A doorman whose single punch led to the death of a York father has been found not guilty of manslaughter.
Lee Sutcliffe, 39, knocked Darren Pudsey, 45, to the ground outside The Terrace sports bar in York city centre in April last year following an altercation both inside and outside the pub.
Mr Sutcliffe, of Buckingham Court, Bishophill, denied manslaughter on the grounds of self-defence after being “taunted, antagonised and belittled” by Mr Pudsey and two other men who were acting rowdily.
Barrister Katherine Robinson, for Mr Sutcliffe, said the doorman reacted to the group’s goading which was “unpleasant, to say the least” after they refused when he asked them to leave.
She said that one of the named men had been upsetting customers with his “unruly and provocative” behaviour inside the bar before the fatal incident which prompted the landlord to instruct Mr Sutcliffe to eject him from the bar.
The named man had threatened to “knock out” the landlord while watching a football match on TV and the landlord called police as he believed they “posed a risk” to other customers.
Mr Sutcliffe ejected the man. The two others, including Mr Pudsey, also left the bar but later returned looking “for trouble”.
Other customers who witnessed the commotion at the Fossgate bar were sympathetic with Mr Sutcliffe’s efforts at trying to deal with the “unruly” group, said Ms Robinson.
One witness said he saw the group “taunting” Mr Sutcliffe outside the bar after he had ejected them and that he “stood his ground” despite being under a lot of stress.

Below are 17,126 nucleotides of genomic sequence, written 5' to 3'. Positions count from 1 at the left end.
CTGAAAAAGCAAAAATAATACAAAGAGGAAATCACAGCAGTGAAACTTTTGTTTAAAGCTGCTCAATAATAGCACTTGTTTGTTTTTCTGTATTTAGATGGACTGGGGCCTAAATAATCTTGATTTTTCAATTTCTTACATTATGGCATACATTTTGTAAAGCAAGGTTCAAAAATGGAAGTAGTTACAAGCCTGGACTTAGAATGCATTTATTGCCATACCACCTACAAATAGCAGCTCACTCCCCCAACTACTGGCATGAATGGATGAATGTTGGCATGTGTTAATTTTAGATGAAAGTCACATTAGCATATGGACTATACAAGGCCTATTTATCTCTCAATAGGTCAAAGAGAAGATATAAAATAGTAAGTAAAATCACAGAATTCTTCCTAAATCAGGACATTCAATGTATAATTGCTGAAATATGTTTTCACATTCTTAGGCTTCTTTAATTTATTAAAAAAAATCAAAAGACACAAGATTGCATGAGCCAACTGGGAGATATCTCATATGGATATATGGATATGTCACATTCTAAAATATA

Another witness said the group were “making (derogatory) comments about people from York” and “taking the pxxx” out of Mr Sutcliffe to try to humiliate him.
He said the group were “acting like it was some kind of game to wind him up, goading him” and one of them was “making gorilla movements with his arms”.
“He said the bouncer would certainly have been intimidated,” said Ms Robinson.
“(Mr Sutcliffe) just wanted them to go away.”
‘Shocked and upset’
Another witness said that when the group returned to the bar, they had “their arms pulled wide, shouting ‘Who do you think you are?’”.
He said he felt “sorry for the bouncer” because the group were “trying to belittle him”.
Another witness said the group were in (Mr Sutcliffe’s) face” and Mr Pudsey was filming him with his mobile phone.
He saw “pushing and shoving” and then a punch and a man falling to the ground.
Mr Sutcliffe took the phone off Mr Pudsey and in the heat of the commotion grabbed him and punched him. Mr Pudsey lay unmoving on the ground.
Mr Pudsey, from Upper Poppleton, a father of four, never regained consciousness and died when his life support was switched off two days later.
Ms Robinson said that Mr Sutcliffe, who was the only bouncer on the doors that night, was “shocked and upset” after the fast-moving incident on 19 April last year.
She said that Mr Sutcliffe “honestly thought” he was about to be attacked and had tried to “match their aggression, not wanting to show weakness”.
She said the group were repeatedly asking for his name when they returned to the bar just after 10pm as he told them to “just go home” as he had just finished his shift.
“He was concerned about the customers and staff inside,” said Ms Robinson.
“(The group) were in his face. He thought he was at risk of imminent attack.”
Prosecutor Michael Smith had claimed that Mr Sutcliffe had caused “a number of flashpoints” by putting his head close to theirs or pushing them away before they initially walked away towards Colliergate.
However, he said they should not have returned an hour and 20 minutes later.
He claimed that Mr Pudsey was “simply asking for his phone back” when he was punched by Mr Sutcliffe, although the group admitted they had returned to the bar to deliberately try to goad the doorman.
The jury deliberated for a short period before returning a verdict of not guilty this afternoon.